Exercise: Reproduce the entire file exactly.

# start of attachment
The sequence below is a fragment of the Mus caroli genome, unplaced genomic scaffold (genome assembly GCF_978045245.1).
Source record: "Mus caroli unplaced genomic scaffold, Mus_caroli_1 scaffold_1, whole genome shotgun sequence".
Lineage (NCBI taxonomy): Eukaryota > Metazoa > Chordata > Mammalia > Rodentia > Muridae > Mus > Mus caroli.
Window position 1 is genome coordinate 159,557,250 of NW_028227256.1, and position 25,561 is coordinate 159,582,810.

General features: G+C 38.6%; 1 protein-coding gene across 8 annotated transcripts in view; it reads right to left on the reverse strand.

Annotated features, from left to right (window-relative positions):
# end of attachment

The sequence below is a fragment of the Mus caroli genome, unplaced genomic scaffold (genome assembly GCF_978045245.1).
Source record: "Mus caroli unplaced genomic scaffold, Mus_caroli_1 scaffold_1, whole genome shotgun sequence".
Lineage (NCBI taxonomy): Eukaryota > Metazoa > Chordata > Mammalia > Rodentia > Muridae > Mus > Mus caroli.
Window position 1 is genome coordinate 159,557,250 of NW_028227256.1, and position 25,561 is coordinate 159,582,810.

General features: G+C 38.6%; 1 protein-coding gene across 8 annotated transcripts in view; it reads right to left on the reverse strand.

Annotated features, from left to right (window-relative positions):